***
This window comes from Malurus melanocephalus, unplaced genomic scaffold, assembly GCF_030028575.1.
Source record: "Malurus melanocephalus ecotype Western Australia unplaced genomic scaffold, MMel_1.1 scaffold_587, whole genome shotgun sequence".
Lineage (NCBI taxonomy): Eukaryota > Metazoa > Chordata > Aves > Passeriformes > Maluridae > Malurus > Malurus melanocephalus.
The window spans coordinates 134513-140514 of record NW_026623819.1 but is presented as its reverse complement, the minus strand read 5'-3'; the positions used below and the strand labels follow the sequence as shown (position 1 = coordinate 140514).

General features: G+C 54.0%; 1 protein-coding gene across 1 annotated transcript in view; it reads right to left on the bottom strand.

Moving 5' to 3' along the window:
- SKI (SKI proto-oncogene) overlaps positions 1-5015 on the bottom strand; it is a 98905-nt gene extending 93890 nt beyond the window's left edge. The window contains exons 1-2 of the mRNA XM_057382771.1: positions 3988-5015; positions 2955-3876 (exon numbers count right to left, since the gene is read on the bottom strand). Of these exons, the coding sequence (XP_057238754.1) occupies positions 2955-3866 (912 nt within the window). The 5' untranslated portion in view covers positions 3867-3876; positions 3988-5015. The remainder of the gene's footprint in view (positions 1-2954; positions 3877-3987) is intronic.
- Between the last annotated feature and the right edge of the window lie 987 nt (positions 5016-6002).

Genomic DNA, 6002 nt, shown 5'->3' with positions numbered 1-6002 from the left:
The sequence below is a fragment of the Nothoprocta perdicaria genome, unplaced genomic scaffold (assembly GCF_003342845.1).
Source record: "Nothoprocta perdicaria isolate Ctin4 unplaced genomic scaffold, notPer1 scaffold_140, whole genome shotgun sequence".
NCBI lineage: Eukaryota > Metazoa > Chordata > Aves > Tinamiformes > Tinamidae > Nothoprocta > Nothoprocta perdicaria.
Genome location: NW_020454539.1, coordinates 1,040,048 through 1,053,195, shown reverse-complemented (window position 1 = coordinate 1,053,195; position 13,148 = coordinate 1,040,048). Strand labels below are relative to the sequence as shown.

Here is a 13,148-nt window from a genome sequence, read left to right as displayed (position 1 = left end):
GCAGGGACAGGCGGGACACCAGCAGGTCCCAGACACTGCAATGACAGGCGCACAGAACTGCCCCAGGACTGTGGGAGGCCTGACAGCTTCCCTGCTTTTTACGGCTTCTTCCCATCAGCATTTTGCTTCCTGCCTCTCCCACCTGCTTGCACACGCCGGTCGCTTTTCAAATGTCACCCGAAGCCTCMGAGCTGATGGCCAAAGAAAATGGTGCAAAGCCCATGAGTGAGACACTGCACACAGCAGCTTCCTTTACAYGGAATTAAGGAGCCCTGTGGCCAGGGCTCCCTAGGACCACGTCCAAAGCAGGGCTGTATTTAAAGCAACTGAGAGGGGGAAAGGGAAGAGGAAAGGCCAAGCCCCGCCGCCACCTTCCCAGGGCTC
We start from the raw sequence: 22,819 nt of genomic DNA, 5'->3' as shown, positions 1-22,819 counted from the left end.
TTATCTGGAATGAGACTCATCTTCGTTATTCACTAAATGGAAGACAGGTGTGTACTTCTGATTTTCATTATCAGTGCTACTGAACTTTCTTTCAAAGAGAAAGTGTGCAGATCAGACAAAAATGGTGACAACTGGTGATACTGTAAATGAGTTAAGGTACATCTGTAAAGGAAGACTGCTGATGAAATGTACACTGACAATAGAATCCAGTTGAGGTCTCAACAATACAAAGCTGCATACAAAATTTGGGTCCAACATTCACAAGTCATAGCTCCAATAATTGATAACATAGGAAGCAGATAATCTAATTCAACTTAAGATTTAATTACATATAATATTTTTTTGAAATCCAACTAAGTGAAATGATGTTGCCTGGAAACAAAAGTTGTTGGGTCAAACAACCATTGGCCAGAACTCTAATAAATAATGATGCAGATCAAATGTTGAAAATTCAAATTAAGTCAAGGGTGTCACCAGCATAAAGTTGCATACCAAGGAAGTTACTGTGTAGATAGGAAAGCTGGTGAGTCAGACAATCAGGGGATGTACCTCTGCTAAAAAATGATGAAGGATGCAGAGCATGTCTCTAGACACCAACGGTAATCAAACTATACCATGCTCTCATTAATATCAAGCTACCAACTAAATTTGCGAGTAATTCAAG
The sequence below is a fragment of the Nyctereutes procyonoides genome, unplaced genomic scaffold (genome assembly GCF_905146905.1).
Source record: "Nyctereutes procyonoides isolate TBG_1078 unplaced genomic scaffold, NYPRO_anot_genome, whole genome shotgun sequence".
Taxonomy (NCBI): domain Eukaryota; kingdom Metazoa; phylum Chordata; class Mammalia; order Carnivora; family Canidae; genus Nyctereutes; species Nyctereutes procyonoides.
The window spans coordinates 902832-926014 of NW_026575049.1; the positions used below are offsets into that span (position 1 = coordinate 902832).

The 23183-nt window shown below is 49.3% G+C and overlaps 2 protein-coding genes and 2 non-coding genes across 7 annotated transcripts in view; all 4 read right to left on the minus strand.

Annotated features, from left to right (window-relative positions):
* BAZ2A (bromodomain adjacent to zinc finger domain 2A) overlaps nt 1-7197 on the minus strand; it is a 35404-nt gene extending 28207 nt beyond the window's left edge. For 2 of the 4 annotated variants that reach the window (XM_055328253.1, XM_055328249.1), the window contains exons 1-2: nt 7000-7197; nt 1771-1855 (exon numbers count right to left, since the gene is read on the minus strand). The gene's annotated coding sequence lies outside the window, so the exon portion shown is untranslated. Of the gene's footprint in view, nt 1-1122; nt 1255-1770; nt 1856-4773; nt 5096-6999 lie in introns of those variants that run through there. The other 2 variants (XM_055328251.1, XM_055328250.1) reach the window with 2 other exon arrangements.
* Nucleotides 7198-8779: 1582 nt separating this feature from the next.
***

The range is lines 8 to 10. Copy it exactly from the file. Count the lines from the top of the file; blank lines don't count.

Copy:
- Between the last annotated feature and the right edge of the window lie 987 nt (positions 5016-6002).

Genomic DNA, 6002 nt, shown 5'->3' with positions numbered 1-6002 from the left:
The sequence below is a fragment of the Nothoprocta perdicaria genome, unplaced genomic scaffold (assembly GCF_003342845.1).